How long has your work been in progress?
”I started about four or five years ago. My father was sick with cancer and we knew he didn’t have much time left. He was a gifted craftsman and worked on his craft at a crafts-shop for the elderly at Norðurbrún 1, where I could be with him. We spent time there together, working on ideas, helping each other out. That was a very precious time for me. Not only because it started me on this journey which keeps developing and growing bigger, but also because I got to spend as much time as possible with my father before he died.

A meat stand, based on an idea by Stína’s father.

We shared this mutual interest and talent. He was my mentor. He helped me develop my ideas and while we were there at Norðurbrún we kept making things for each other and filled each others homes with various things. I still visit my friends at the crafts-shop occasionally; sit down for a cup of coffee and ask for their advice when I have new ideas.“

Our talk moves back to the Crafts and design fair, and I ask Stína what it feels like to take part. ”It’s fun,“ she says, ”but also difficult. I mean, there are so many guests who come from all over. I had already been to see it for myself so I knew it was popular, but when you are on the other side, wow, you get a different experience.“ But she’s quick to point out that taking part is very rewarding. ”For example, last May when I participated for the first time, carpenters came especially to me, interested in seeing a women with these sorts of items, and when they started to praise my work, I was so glad and honored.“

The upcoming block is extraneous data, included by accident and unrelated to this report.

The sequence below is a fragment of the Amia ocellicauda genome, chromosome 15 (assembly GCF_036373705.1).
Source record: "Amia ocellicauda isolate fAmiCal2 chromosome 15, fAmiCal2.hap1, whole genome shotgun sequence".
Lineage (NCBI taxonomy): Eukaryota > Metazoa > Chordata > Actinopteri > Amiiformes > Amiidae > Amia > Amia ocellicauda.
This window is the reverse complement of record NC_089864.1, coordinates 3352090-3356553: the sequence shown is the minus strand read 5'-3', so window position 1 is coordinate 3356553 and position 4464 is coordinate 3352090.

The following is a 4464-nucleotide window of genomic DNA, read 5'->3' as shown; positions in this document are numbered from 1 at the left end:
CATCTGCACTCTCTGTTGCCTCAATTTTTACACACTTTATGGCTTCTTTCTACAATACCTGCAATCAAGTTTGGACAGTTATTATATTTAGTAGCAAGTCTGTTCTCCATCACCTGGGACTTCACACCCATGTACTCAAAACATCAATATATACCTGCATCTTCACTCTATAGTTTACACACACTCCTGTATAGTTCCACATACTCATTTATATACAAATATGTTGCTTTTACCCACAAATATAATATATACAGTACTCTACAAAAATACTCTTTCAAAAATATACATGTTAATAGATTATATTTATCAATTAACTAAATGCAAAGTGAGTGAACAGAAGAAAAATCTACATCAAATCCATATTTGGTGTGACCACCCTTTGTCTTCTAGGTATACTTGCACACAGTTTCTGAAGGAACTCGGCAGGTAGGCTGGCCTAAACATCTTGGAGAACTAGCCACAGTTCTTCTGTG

Would you say that the fair draws a mixed crowd? ”Oh yes, it’s sought by all sorts of people. And it’s very common to see whole families come together. They make it a whole day experience. Perhaps starting at the café for a brunch and then going off to see everything that’s on display. I even had a visit from a kindergarten because the kids wanted to learn what you can make from Icelandic products and were interested in seeing jewelry made from ram horns. Since the designers are so varied, there is something for everybody. “

Stína just started a new company with Þórey Hafliðadóttir (on the left), called Grafísk Miðlun. One of their aims is to make it easier for individuals or smaller businesses just starting, to have professional graphic designs. With an easy step-by-step order form that not only outlines the time needed and cost, the customer can also clearly outline what he wants in his logo, website, brochure etc. ”You don‘t even have to leave your house, it’s all done through the internet with a click of a button,“ says Stína. Check out their website: www.grafiskmidlun.is